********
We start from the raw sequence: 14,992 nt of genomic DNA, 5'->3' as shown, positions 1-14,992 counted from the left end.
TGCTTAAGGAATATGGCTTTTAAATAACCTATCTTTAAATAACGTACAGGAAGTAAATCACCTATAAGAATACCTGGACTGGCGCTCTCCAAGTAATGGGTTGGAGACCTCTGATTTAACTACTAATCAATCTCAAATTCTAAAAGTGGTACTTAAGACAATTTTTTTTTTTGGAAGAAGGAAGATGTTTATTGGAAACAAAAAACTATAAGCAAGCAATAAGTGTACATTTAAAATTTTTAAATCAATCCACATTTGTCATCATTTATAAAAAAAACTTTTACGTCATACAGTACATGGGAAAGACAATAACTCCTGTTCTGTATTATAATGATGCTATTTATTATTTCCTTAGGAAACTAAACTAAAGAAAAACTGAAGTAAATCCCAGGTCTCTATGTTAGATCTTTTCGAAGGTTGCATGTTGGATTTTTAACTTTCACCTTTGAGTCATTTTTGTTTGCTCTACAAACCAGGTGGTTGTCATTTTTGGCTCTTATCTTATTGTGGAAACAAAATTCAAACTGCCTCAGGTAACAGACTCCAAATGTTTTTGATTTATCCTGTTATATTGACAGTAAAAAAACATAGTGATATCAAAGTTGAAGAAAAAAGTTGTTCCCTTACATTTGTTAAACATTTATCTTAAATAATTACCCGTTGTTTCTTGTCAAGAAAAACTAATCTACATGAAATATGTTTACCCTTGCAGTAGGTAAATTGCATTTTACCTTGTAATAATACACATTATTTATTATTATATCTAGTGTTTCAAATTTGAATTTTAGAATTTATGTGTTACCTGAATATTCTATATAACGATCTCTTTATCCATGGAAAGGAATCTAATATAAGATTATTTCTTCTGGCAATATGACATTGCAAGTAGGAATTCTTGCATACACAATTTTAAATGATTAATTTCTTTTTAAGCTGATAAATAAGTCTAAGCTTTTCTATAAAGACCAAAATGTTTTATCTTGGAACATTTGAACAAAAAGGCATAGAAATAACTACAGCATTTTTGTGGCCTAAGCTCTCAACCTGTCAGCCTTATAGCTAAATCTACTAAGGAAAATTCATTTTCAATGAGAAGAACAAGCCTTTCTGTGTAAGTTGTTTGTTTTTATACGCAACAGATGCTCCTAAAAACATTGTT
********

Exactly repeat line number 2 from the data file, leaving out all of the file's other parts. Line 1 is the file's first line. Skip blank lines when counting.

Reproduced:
TGCTTAAGGAATATGGCTTTTAAATAACCTATCTTTAAATAACGTACAGGAAGTAAATCACCTATAAGAATACCTGGACTGGCGCTCTCCAAGTAATGGGTTGGAGACCTCTGATTTAACTACTAATCAATCTCAAATTCTAAAAGTGGTACTTAAGACAATTTTTTTTTTTGGAAGAAGGAAGATGTTTATTGGAAACAAAAAACTATAAGCAAGCAATAAGTGTACATTTAAAATTTTTAAATCAATCCACATTTGTCATCATTTATAAAAAAAACTTTTACGTCATACAGTACATGGGAAAGACAATAACTCCTGTTCTGTATTATAATGATGCTATTTATTATTTCCTTAGGAAACTAAACTAAAGAAAAACTGAAGTAAATCCCAGGTCTCTATGTTAGATCTTTTCGAAGGTTGCATGTTGGATTTTTAACTTTCACCTTTGAGTCATTTTTGTTTGCTCTACAAACCAGGTGGTTGTCATTTTTGGCTCTTATCTTATTGTGGAAACAAAATTCAAACTGCCTCAGGTAACAGACTCCAAATGTTTTTGATTTATCCTGTTATATTGACAGTAAAAAAACATAGTGATATCAAAGTTGAAGAAAAAAGTTGTTCCCTTACATTTGTTAAACATTTATCTTAAATAATTACCCGTTGTTTCTTGTCAAGAAAAACTAATCTACATGAAATATGTTTACCCTTGCAGTAGGTAAATTGCATTTTACCTTGTAATAATACACATTATTTATTATTATATCTAGTGTTTCAAATTTGAATTTTAGAATTTATGTGTTACCTGAATATTCTATATAACGATCTCTTTATCCATGGAAAGGAATCTAATATAAGATTATTTCTTCTGGCAATATGACATTGCAAGTAGGAATTCTTGCATACACAATTTTAAATGATTAATTTCTTTTTAAGCTGATAAATAAGTCTAAGCTTTTCTATAAAGACCAAAATGTTTTATCTTGGAACATTTGAACAAAAAGGCATAGAAATAACTACAGCATTTTTGTGGCCTAAGCTCTCAACCTGTCAGCCTTATAGCTAAATCTACTAAGGAAAATTCATTTTCAATGAGAAGAACAAGCCTTTCTGTGTAAGTTGTTTGTTTTTATACGCAACAGATGCTCCTAAAAACATTGTT